The following was commissioned for and included in the 17th edition of the Time Out Film Guide, (2008), and is being reprinted with the publisher’s permission. Thanks also to John Pym, the book’s editor, who proposed that I write this piece so that it would come out before the Presidential election. –J.R.

BUSHWHACKED CINEMA

by Jonathan Rosenbaum

When the history of American movies during the eight-year reign of George W. Bush (2001-2009) eventually comes to be written, one might hypothesize that the commercial development of the mobile phone during the 1980s and 1990s and the introduction of the iPod during the first year Bush took office were crucial in setting the stage for some of the basic conditions of that era. Arguably for the first time, one could easily sustain one’s ignorance about and indifference to one’s fellow citizens even while sharing the same public space with them–on the street or in other public locations dedicated to some form of transport: terminals, buses, subways, trains, planes, fairgrounds, theme parks, and, above all, cinemas.

So the phenomenon of a U.S. President who, to all appearances, preferred to remain blissfully (and strategically) ignorant about the news and the overall state of the world, and ran his office accordingly, was part and parcel of this growing trend to eliminate the public sphere from American life and subdivide the entire culture and society into `special interest’ groups and niche markets.Read more »

A Little Transcendence Goes a Long Way [MILLION DOLLAR BABY & THE AVIATOR]

From the December 4, 2004 Chicago Reader. — J.R.

Million Dollar Baby

**** (Masterpiece)

Directed by Clint Eastwood

Written by Paul Haggis

With Eastwood, Morgan Freeman, Hilary Swank, Jay Baruchel, and Mike Colter

The Aviator

*** (A must-see)

Directed by Martin Scorsese

Written by John Logan

With Leonardo DiCaprio, Cate Blanchett, Alec Baldwin, Alan Alda, John C. Reilly, Kate Beckinsale, Adam Scott, and Ian Holm

Despite his grace and precision as a director, Clint Eastwood, like Martin Scorsese, is at the mercy of his scripts. But in Million Dollar Baby he’s got a terrific one, adapted by Paul Haggis from Rope Burns: Stories From the Corner.

This book was the first published work by Jerry Boyd, writing under the pseudonym F.X. Toole, after 40 years of rejection slips. Boyd had been a fight manager and “cut man,” the guy who stops boxers from bleeding so they can stay in the ring, and he was 70 when the book came out; he died two years later, just before completing his first novel. This movie is permeated by those 40 years of rejection, and the wisdom of age is evident in it as well. Henry Bumstead, the brilliant production designer who helped create the minimalist canvas   — he was art director on Hitchcock’s Vertigo (1958) and has been working for Eastwood since 1992 — will turn 90 in March, and Eastwood himself will be 75 a couple months later.… Read more »

Poet of Loneliness (WHAT TIME IS IT THERE?)

From the March 1, 2002 issue of the Chicago Reader. — J.R.

What Time Is It There?

**** (Masterpiece)

Directed by Tsai Ming-liang

Written by Tsai and Yang Pi-ying

With Lee Kang-sheng, Chen Shiang-chyi, Lu Yi-ching, Miao Tien, Cecilia Yip, and Jean-Pierre Léaud.

After hearing the adagio of a Schubert chamber work: there is nothing more beautiful than the happy moments of unhappy men. This might serve as a definition of art. — The Diaries of Kenneth Tynan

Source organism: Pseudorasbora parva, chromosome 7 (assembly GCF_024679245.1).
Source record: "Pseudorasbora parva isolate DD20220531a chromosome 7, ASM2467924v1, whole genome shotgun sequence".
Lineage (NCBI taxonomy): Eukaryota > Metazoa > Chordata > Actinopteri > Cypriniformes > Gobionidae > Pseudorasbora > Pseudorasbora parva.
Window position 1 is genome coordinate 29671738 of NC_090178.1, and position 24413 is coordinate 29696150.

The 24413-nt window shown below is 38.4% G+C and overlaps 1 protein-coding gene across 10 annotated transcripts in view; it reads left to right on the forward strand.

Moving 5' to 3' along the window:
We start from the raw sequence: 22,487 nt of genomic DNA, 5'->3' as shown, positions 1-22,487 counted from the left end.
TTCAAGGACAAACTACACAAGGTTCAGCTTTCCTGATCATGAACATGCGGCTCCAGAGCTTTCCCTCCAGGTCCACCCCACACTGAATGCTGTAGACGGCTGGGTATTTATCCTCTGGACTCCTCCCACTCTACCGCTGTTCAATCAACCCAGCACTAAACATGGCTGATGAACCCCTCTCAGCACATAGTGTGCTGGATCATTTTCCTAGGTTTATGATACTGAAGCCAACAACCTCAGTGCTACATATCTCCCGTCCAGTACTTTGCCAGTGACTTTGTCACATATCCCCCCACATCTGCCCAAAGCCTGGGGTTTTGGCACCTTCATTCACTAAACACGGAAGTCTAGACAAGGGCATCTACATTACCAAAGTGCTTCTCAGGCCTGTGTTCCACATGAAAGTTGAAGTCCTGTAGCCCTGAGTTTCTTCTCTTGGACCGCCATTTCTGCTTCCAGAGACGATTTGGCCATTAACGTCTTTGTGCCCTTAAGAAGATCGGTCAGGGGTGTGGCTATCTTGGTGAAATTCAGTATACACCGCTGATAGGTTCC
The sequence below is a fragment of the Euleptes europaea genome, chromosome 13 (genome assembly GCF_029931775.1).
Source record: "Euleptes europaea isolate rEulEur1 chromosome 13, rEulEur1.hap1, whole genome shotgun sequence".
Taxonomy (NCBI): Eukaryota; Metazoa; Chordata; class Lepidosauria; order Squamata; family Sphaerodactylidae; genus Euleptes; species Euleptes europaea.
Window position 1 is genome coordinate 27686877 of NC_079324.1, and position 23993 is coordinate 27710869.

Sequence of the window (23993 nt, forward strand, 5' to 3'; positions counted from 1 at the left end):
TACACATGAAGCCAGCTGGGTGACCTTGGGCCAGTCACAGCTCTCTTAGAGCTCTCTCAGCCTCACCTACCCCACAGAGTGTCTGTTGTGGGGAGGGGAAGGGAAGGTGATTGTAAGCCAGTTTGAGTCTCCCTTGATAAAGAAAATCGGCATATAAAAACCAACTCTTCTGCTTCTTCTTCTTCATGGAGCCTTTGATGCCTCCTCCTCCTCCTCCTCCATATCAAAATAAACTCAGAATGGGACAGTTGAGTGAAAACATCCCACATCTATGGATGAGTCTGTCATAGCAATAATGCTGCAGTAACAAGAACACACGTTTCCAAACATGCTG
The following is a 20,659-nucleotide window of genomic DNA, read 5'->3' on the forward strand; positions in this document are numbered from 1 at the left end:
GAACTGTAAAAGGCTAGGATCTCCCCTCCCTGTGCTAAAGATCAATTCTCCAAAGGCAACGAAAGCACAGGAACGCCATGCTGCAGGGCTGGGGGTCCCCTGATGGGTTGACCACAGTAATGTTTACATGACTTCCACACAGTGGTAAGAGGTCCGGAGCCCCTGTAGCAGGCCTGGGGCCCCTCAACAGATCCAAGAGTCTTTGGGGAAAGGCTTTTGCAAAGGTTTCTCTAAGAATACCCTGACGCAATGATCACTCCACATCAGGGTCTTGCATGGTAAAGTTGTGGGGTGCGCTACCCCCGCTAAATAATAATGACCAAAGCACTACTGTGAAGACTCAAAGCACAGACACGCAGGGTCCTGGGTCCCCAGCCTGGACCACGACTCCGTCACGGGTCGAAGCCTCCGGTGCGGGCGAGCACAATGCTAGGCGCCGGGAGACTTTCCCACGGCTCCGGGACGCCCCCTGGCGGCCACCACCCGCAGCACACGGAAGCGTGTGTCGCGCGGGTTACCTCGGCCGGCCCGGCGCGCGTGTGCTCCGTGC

Toward the beginning of his essay “The Crack-Up,” F. Scott Fitzgerald notes that “the test of a first-rate intelligence is the ability to hold two opposed ideas in the mind at the same time, and still retain the ability to function.” That might well describe the agenda of a poetic and philosophical Taiwanese-French feature, Tsai Ming-liang’s glorious two-part invention What Time Is It There?, which premiered at Cannes last year and is opening at the Music Box this week (assuming the theater reopens after some trouble with health inspectors). It feels more contemporary, at least from a global perspective, than any other new movie in town, and central to it is an examination of separateness and togetherness, unity and disparity in two separate countries in two separate parts of the world.… Read more »

Recommended Reading: THE CROSS OF REDEMPTION

THE CROSS OF REDEMPTION: UNCOLLECTED WRITINGS by James Baldwin, edited and with an introduction by Randall Kenan, New York: Pant6heon Books, 2010, 307 pp.

I’ve only barely started to familiarize myself with this collection, but it’s already become apparent that this is far cry from what’s commonly known as “scraping the bottom of the barrel”. Indeed, as with James Agee’s collected non-fiction, one is discovering that the Library of America’s efforts at canonizing cantankerous eloquence is, let us say, a bit under-researched, to say the least (unless the problems are simply those of taste). Baldwin’s review for the Village Voice of Seymour Krim’s first collection of essays, the first thing I read here, is plainly superior to some of the things that went into the Library of America’s selection (and, as I’ve argued elsewhere, what I regard as the strongest essay Agee ever wrote, “America, Look at Your Shame!”, even if it was never published during Agee’s lifetime, is criminally omitted from both of LOA’s two Agee volumes).

I’ve encountered some other treasures in The Cross of Redemption, even at this preliminary stage, but let me zero in here on a single prophetic statement contained in  the first paragraph of a 1961 Baldwin lecture that Kenan quotes from in his Introduction:

Bobby Kennedy recently made me the soul-stirring promise that one day — thirty years, if I’m lucky — I can be President too.Read more »